Initiative to Revise the Excise Tax Act for Goods for the Blind and Visually Impaired

By Steve Barclay
July 26, 2012

Below is a summary of our argument that you can use as background information.  It’s just a two page summary of why it needs to be changed.  It gives
examples of other types of equipment that enjoy blanket exemptions and outlines why low vision and blindness gear should be handled in a similar fashion. 

It also gives the wording that could be used to change the exemption to a more simplified form. 

I wasn’t aware of this, but if any member of parliament presents a petition to government then the government is required to respond.  Please pass this along to as many people as you can. 

So here’s how you can help. 

Call your MP and make an appointment to visit them.  A face to face visit will by far in a way have the most impact.  Review the information I’ve sent so that you know it well. 

The purpose of the meeting is to  

1)      Make them aware that this is a problem. – relate this to your own situation and stress how critical your access technology is to you.

2)      Make them aware that not everyone can buy equipment via CNIB or another blindness agency and that doctors no nothing at all about this equipment.

3)      Make sure they understand that we’re not asking for an exemption on anything other than the specialized equipment.  We’re not asking for an exemption on computers for example, just the screen readers and large print programs that have to be added on to access them.  This is a very important point and one that is easily misunderstood.

4)      Ask them to support Kennedy Stewarts legislation when it is tabled.  If your MP is a member of the Conservative party, ask them if they would be willing to introduce the legislation themselves.  Kennedy is more than willing to hand it off to someone else if it means it stands a better chance of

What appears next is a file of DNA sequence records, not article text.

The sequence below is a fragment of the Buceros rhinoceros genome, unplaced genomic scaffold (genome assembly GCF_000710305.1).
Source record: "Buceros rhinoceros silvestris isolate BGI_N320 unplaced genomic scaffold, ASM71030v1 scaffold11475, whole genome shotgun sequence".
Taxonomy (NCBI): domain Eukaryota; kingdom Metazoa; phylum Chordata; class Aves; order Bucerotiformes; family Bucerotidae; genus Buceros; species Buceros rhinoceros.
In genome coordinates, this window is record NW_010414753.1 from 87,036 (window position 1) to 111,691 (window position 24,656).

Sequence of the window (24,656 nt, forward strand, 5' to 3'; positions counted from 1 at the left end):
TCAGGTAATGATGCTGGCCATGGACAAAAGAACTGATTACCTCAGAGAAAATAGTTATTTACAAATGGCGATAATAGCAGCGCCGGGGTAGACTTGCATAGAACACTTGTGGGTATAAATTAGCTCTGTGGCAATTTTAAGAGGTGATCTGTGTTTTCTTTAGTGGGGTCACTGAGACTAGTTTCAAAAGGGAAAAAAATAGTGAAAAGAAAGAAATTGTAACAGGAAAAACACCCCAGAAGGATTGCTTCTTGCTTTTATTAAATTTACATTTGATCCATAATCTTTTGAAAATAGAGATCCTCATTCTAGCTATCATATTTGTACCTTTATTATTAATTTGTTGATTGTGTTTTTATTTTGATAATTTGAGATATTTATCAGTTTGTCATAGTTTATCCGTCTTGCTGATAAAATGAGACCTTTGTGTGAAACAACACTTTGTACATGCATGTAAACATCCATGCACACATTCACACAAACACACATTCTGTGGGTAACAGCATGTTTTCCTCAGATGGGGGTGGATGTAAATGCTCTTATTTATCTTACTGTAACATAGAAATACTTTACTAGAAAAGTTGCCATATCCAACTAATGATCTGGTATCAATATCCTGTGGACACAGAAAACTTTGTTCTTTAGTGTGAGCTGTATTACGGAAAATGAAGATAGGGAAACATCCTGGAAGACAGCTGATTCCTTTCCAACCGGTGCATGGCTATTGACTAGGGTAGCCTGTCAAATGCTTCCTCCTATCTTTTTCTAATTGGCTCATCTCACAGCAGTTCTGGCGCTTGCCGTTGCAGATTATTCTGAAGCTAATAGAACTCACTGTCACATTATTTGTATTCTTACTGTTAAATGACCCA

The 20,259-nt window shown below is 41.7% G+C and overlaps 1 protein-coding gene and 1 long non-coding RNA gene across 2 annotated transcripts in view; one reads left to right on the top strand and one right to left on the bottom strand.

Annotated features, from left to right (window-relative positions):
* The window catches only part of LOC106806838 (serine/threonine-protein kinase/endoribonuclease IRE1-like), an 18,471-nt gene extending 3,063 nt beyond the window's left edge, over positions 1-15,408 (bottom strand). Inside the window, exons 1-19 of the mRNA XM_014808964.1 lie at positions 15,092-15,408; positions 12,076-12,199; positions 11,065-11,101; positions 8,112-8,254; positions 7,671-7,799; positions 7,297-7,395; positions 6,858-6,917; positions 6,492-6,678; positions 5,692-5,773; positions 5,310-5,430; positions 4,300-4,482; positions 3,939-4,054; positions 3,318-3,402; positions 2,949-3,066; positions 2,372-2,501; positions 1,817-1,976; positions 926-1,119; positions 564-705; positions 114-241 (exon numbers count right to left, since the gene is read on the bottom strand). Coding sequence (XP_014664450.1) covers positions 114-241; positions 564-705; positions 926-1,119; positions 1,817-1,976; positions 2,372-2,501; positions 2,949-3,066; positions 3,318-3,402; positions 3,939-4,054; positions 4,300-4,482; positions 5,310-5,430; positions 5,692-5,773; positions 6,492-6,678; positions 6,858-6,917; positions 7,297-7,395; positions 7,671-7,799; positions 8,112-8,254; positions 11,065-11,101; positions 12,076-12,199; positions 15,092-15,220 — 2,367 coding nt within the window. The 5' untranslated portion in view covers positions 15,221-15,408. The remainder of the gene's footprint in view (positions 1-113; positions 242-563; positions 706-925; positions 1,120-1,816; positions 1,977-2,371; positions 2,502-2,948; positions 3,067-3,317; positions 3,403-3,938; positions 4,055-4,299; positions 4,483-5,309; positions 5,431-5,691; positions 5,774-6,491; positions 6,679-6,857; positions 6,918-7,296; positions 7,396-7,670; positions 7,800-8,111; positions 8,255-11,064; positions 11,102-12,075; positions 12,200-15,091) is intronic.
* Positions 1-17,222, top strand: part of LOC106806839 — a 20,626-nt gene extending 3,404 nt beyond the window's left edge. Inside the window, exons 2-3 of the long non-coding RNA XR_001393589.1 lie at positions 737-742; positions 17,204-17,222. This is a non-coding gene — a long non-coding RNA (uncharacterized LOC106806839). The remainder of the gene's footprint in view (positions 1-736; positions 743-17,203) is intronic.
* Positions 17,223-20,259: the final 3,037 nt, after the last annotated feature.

passing and a Conservative has the best hope of getting it done.

5)      If you can, take an example of some type of specialized assistive technology.  When I visited Kennedy I took a Braille notetaker and it made his jaw drop.  He didn’t even know such a thing existed.  Once he saw it, he completely understood where I was coming from.  Also tell them about the cost of assistive technology and how hard it is to afford at a personal level. 

If you can’t arrange to meet them in person and will be writing or emailing, the effort is still appreciated.  It won’t be as powerful that way but every little bit helps. 

For anyone who has questions, I have arranged a conference call for Monday July 30th at 11:AM Pacific Time or 2:00PM Eastern Time.  You can join the call by calling one of the following numbers then use the participant code:  63083 

Available numbers: 

613-212-4220 Ottawa

514-395-9913 Montreal

604-899-2339 Vancouver

403-232-0994 Calgary

780-421-1483 Edmonton

416-883-0133 Toronto

1-877-385-4099 Toll Free (Canada & USA)  

If you can’t make that call and have questions, as always, feel free to call me directly or email me. 

Thanks again for your help.  Together we can get this changed! 

Steve Barclay

VP Sales and Marketing

150-5055 Joyce St.
Vancouver
BC V5R 6B2

Tel: 1-800-561-6222 xt 1102 
Fax: 604-431-7995 
Email: Steve@aroga.com 

Initiative

In 1996 the Excise Tax Act was changed.  Amongst other changes, the section specifying that specially designed goods for the blind and visually impaired
were exempt was changed to read:

“A supply of any article that is specially designed for the use of blind individuals when the article is supplied for use by a blind individual to or by
the Canadian National Institute for the Blind or any other bona fide institution or association for blind individuals or on the order or certificate of
a medical practitioner”

This presents a number of problems:

*       There are many specialized pieces of software and hardware that are available for people who are blind or visually impaired that are not sold by
the CNIB.

*       The vast majority of doctors have no understanding of what specialized aids are available for the blind or visually impaired.